(This article belongs to the Special Issue From Nanomaterials to Intelligent Nanosystems)
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Open AccessArticle
Large Scale Synthesis of Nanopyramidal-Like VO2 Films by an Oxygen-Assisted Etching Growth Method with Significantly Enhanced Field Emission Properties
Nanomaterials 2019, 9(4), 549; https://doi.org/10.3390/nano9040549 - 04 Apr 2019
Cited by 1
Abstract
The present investigation reported on a novel oxygen-assisted etching growth method that can directly transform wafer-scale plain VO2 thin films into pyramidal-like VO2 nanostructures with highly improved field-emission properties. The oxygen applied during annealing played a key role in the formation [...] Read more.
The present investigation reported on a novel oxygen-assisted etching growth method that can directly transform wafer-scale plain VO2 thin films into pyramidal-like VO2 nanostructures with highly improved field-emission properties. The oxygen applied during annealing played a key role in the formation of the special pyramidal-like structures by introducing thin oxygen-rich transition layers on the top surfaces of the VO2 crystals. An etching related growth and transformation mechanism for the synthesis of nanopyramidal films was proposed. Structural characterizations confirmed the formation of a composite VO2 structure of monoclinic M1 (P21/c) and Mott insulating M2 (C2/m) phases for the films at room temperature. Moreover, by varying the oxygen concentration, the nanocrystal morphology of the VO2 films could be tuned, ranging over pyramidal, dot, and/or twin structures. These nanopyramidal VO2 films showed potential benefits for application such as temperature−regulated field emission devices. For one typical sample deposited on a 3-inch silicon substrate, its emission current (measured at 6 V/μm) increased by about 1000 times after the oxygen-etching treatment, and the field enhancement factor β reached as high as 3810 and 1620 for the M and R states, respectively. The simple method reported in the present study may provide a protocol for building a variety of large interesting surfaces for VO2-based device applications. Full article
(This article belongs to the Special Issue From Nanomaterials to Intelligent Nanosystems)
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Open AccessArticle
Facile Fabrication of a Self-Healing Temperature-Sensitive Sensor Based on Ionogels and Its Application in Detection Human Breath
Nanomaterials 2019, 9(3), 343; https://doi.org/10.3390/nano9030343 - 03 Mar 2019
Cited by 1
Abstract
The biocompatible strechable ionogels were prepared by a facile solution-processed method. The ionogels showed outstanding stretchable and self-healing properties. The electrical property could revert to its original state after 4 s. The repaired ionogels could still bear stretching about 150%. Moreover, the ionogels [...] Read more.
The biocompatible strechable ionogels were prepared by a facile solution-processed method. The ionogels showed outstanding stretchable and self-healing properties. The electrical property could revert to its original state after 4 s. The repaired ionogels could still bear stretching about 150%. Moreover, the ionogels exhibited high sensitivity and wide-detection range to temperature. The temperature-sensitive sensor could detect the human breath frequency and intensity, showing potential application in detecting disease. Full article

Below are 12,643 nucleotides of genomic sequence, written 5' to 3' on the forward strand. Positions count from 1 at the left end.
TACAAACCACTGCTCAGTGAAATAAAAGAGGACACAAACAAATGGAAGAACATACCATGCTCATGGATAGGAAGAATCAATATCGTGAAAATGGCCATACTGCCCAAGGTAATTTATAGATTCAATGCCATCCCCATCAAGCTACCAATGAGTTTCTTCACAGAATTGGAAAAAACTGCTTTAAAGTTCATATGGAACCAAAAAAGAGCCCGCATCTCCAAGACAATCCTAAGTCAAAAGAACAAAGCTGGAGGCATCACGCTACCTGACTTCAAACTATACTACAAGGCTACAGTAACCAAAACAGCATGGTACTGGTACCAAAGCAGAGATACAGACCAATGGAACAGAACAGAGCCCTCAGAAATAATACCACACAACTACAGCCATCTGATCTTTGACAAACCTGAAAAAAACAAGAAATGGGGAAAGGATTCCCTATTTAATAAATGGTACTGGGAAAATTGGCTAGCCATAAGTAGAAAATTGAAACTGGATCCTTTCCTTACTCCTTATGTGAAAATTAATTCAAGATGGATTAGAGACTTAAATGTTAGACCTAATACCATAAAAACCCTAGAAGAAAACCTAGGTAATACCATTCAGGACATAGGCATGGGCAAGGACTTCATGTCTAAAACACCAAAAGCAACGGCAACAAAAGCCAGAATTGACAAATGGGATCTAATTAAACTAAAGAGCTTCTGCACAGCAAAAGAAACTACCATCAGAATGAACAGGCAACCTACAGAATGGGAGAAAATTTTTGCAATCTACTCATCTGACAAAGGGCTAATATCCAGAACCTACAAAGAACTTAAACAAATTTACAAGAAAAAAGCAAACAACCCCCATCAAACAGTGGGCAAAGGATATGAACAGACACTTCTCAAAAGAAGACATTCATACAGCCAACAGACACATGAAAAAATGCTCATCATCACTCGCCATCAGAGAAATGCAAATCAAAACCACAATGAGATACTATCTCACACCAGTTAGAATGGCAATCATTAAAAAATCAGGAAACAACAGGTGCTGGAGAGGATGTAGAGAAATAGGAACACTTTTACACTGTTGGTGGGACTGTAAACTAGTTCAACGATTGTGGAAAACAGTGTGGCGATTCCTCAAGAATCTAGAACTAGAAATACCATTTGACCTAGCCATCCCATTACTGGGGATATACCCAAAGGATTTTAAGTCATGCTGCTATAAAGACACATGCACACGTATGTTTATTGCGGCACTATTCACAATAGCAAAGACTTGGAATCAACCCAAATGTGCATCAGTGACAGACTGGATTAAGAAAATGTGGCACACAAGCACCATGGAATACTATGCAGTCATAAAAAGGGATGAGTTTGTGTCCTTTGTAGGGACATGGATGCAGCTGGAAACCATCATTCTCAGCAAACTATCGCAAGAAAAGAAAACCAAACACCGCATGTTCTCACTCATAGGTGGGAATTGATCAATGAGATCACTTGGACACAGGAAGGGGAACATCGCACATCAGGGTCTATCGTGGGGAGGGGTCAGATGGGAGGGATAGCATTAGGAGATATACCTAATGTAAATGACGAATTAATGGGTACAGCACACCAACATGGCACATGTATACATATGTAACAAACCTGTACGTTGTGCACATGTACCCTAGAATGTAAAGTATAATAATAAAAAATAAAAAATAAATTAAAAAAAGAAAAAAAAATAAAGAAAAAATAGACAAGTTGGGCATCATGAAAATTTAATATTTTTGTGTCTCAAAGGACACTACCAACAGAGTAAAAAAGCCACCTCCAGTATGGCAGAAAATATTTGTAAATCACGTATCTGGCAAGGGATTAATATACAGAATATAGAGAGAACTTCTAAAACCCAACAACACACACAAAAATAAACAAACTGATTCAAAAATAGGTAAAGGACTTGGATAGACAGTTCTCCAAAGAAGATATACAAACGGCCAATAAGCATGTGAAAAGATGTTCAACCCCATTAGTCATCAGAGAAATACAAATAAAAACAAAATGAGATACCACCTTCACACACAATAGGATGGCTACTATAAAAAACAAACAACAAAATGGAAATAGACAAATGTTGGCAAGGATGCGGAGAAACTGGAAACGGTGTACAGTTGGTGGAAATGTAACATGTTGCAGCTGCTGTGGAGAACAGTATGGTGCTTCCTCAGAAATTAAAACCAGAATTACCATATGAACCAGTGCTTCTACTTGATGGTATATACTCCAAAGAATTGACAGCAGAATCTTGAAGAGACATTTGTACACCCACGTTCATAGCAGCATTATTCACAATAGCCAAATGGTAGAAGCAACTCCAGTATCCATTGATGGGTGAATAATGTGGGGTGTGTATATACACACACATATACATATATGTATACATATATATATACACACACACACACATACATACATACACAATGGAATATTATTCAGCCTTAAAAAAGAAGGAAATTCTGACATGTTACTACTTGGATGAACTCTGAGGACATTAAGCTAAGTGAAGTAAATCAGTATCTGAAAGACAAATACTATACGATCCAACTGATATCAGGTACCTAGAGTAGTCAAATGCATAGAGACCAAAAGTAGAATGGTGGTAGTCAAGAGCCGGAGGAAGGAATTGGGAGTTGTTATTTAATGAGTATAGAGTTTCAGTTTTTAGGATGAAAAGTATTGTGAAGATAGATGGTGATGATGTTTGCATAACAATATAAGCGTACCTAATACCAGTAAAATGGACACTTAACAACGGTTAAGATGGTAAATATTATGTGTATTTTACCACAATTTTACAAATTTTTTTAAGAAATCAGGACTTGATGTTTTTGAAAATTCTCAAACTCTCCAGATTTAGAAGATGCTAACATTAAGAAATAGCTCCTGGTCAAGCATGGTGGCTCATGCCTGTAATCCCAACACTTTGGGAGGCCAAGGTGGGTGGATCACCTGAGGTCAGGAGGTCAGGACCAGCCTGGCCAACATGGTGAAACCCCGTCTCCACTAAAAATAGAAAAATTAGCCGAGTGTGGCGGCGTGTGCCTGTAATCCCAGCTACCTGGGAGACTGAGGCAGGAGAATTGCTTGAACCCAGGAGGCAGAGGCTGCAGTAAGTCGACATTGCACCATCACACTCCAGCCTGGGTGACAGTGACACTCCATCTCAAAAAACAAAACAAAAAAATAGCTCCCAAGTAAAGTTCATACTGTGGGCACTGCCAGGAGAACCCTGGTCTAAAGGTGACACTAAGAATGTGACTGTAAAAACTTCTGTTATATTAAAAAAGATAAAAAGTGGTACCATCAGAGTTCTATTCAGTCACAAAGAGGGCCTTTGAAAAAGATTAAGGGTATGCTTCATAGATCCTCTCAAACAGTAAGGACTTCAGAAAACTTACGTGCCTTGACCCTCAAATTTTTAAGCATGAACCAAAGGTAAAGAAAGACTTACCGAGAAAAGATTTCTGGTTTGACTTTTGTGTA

(This article belongs to the Special Issue From Nanomaterials to Intelligent Nanosystems)
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Open AccessArticle
Wavelength-Flattened Directional Coupler Based Mid-Infrared Chemical Sensor Using Bragg Wavelength in Subwavelength Grating Structure
Nanomaterials 2018, 8(11), 893; https://doi.org/10.3390/nano8110893 - 01 Nov 2018
Cited by 17
Abstract
In this paper, we report a compact wavelength-flattened directional coupler (WFDC) based chemical sensor featuring an incorporated subwavelength grating (SWG) structure for the mid-infrared (MIR). By incorporating a SWG structure into directional coupler (DC), the dispersion in DC can be engineered to allow [...] Read more.
In this paper, we report a compact wavelength-flattened directional coupler (WFDC) based chemical sensor featuring an incorporated subwavelength grating (SWG) structure for the mid-infrared (MIR). By incorporating a SWG structure into directional coupler (DC), the dispersion in DC can be engineered to allow broadband operation which is advantageous to extract spectroscopic information for MIR sensing analysis. Meanwhile, the Bragg reflection introduced by the SWG structure produces a sharp trough at the Bragg wavelength. This sharp trough is sensitive to the surrounding refractive index (RI) change caused by the existence of analytes. Therefore, high sensitivity can be achieved in a small footprint. Around fivefold enhancement in the operation bandwidth compared to conventional DC is achieved for 100% coupling efficiency in a 40 µm long WFDC experimentally. Detection of dichloromethane (CH2Cl2) in ethanol (C2H5OH) is investigated in a SWG-based WFDC sensor 136.8 µm long. Sensing performance is studied by 3D finite-difference time domain (FDTD) simulation while sensitivity is derived by computation. Both RI sensing and absorption sensing are examined. RI sensing reveals a sensitivity of −0.47% self-normalized transmitted power change per percentage of CH2Cl2 concentration while 0.12% change in the normalized total integrated output power is realized in the absorption sensing. As the first demonstration of the DC based sensor in the MIR, our device has the potential for tertiary mixture sensing by utilizing both changes in the real and imaginary part of RI. It can also be used as a broadband building block for MIR application such as spectroscopic sensing system. Full article